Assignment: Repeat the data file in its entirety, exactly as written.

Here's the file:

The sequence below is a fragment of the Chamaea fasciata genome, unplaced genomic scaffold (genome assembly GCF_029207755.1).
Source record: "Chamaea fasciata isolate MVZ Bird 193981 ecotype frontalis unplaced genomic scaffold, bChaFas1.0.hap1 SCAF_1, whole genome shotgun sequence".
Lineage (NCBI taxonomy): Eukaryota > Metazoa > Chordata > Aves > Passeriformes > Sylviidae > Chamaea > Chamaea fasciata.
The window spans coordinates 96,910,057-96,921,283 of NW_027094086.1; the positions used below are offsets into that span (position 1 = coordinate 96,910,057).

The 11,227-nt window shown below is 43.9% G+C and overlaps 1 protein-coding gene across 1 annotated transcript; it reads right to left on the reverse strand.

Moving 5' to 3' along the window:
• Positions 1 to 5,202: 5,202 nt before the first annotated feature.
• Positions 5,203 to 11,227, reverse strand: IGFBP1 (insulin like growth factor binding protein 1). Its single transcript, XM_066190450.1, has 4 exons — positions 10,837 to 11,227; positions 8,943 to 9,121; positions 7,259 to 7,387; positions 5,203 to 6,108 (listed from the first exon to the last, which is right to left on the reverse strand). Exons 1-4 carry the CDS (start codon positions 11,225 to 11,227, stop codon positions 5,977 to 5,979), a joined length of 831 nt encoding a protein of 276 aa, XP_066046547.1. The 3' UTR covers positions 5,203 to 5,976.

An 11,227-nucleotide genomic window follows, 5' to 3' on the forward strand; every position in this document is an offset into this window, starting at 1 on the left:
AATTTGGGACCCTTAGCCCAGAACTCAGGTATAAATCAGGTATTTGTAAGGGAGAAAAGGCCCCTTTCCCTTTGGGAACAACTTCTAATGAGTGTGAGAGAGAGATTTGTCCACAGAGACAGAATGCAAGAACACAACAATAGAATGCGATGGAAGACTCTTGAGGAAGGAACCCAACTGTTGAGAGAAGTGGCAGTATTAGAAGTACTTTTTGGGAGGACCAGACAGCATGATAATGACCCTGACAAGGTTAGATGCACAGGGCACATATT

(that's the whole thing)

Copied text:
The sequence below is a fragment of the Chamaea fasciata genome, unplaced genomic scaffold (genome assembly GCF_029207755.1).
Source record: "Chamaea fasciata isolate MVZ Bird 193981 ecotype frontalis unplaced genomic scaffold, bChaFas1.0.hap1 SCAF_1, whole genome shotgun sequence".
Lineage (NCBI taxonomy): Eukaryota > Metazoa > Chordata > Aves > Passeriformes > Sylviidae > Chamaea > Chamaea fasciata.
The window spans coordinates 96,910,057-96,921,283 of NW_027094086.1; the positions used below are offsets into that span (position 1 = coordinate 96,910,057).

The 11,227-nt window shown below is 43.9% G+C and overlaps 1 protein-coding gene across 1 annotated transcript; it reads right to left on the reverse strand.

Moving 5' to 3' along the window:
• Positions 1 to 5,202: 5,202 nt before the first annotated feature.
• Positions 5,203 to 11,227, reverse strand: IGFBP1 (insulin like growth factor binding protein 1). Its single transcript, XM_066190450.1, has 4 exons — positions 10,837 to 11,227; positions 8,943 to 9,121; positions 7,259 to 7,387; positions 5,203 to 6,108 (listed from the first exon to the last, which is right to left on the reverse strand). Exons 1-4 carry the CDS (start codon positions 11,225 to 11,227, stop codon positions 5,977 to 5,979), a joined length of 831 nt encoding a protein of 276 aa, XP_066046547.1. The 3' UTR covers positions 5,203 to 5,976.

An 11,227-nucleotide genomic window follows, 5' to 3' on the forward strand; every position in this document is an offset into this window, starting at 1 on the left:
AATTTGGGACCCTTAGCCCAGAACTCAGGTATAAATCAGGTATTTGTAAGGGAGAAAAGGCCCCTTTCCCTTTGGGAACAACTTCTAATGAGTGTGAGAGAGAGATTTGTCCACAGAGACAGAATGCAAGAACACAACAATAGAATGCGATGGAAGACTCTTGAGGAAGGAACCCAACTGTTGAGAGAAGTGGCAGTATTAGAAGTACTTTTTGGGAGGACCAGACAGCATGATAATGACCCTGACAAGGTTAGATGCACAGGGCACATATT